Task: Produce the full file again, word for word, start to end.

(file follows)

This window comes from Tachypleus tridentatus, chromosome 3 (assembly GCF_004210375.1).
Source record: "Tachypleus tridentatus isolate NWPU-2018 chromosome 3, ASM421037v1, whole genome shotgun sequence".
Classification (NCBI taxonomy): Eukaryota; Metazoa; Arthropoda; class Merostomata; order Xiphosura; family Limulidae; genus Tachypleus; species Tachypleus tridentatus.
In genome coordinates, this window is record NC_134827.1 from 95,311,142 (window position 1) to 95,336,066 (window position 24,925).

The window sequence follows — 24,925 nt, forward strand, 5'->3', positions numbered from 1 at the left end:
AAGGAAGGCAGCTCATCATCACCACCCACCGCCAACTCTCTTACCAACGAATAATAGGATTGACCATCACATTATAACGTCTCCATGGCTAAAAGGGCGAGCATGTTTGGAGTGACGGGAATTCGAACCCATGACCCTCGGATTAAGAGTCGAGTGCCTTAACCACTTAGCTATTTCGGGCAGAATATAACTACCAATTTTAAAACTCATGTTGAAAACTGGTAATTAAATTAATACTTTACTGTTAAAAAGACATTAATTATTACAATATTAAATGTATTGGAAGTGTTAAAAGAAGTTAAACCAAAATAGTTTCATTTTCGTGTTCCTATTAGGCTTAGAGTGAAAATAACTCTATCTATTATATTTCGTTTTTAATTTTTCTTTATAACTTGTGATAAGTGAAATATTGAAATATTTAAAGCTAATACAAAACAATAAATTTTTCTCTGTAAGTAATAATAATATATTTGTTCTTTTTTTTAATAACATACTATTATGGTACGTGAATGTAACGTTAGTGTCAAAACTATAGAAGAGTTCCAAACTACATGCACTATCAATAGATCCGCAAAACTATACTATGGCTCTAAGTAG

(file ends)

This window comes from Tachypleus tridentatus, chromosome 3 (assembly GCF_004210375.1).
Source record: "Tachypleus tridentatus isolate NWPU-2018 chromosome 3, ASM421037v1, whole genome shotgun sequence".
Classification (NCBI taxonomy): Eukaryota; Metazoa; Arthropoda; class Merostomata; order Xiphosura; family Limulidae; genus Tachypleus; species Tachypleus tridentatus.
In genome coordinates, this window is record NC_134827.1 from 95,311,142 (window position 1) to 95,336,066 (window position 24,925).

The window sequence follows — 24,925 nt, forward strand, 5'->3', positions numbered from 1 at the left end:
AAGGAAGGCAGCTCATCATCACCACCCACCGCCAACTCTCTTACCAACGAATAATAGGATTGACCATCACATTATAACGTCTCCATGGCTAAAAGGGCGAGCATGTTTGGAGTGACGGGAATTCGAACCCATGACCCTCGGATTAAGAGTCGAGTGCCTTAACCACTTAGCTATTTCGGGCAGAATATAACTACCAATTTTAAAACTCATGTTGAAAACTGGTAATTAAATTAATACTTTACTGTTAAAAAGACATTAATTATTACAATATTAAATGTATTGGAAGTGTTAAAAGAAGTTAAACCAAAATAGTTTCATTTTCGTGTTCCTATTAGGCTTAGAGTGAAAATAACTCTATCTATTATATTTCGTTTTTAATTTTTCTTTATAACTTGTGATAAGTGAAATATTGAAATATTTAAAGCTAATACAAAACAATAAATTTTTCTCTGTAAGTAATAATAATATATTTGTTCTTTTTTTTAATAACATACTATTATGGTACGTGAATGTAACGTTAGTGTCAAAACTATAGAAGAGTTCCAAACTACATGCACTATCAATAGATCCGCAAAACTATACTATGGCTCTAAGTAG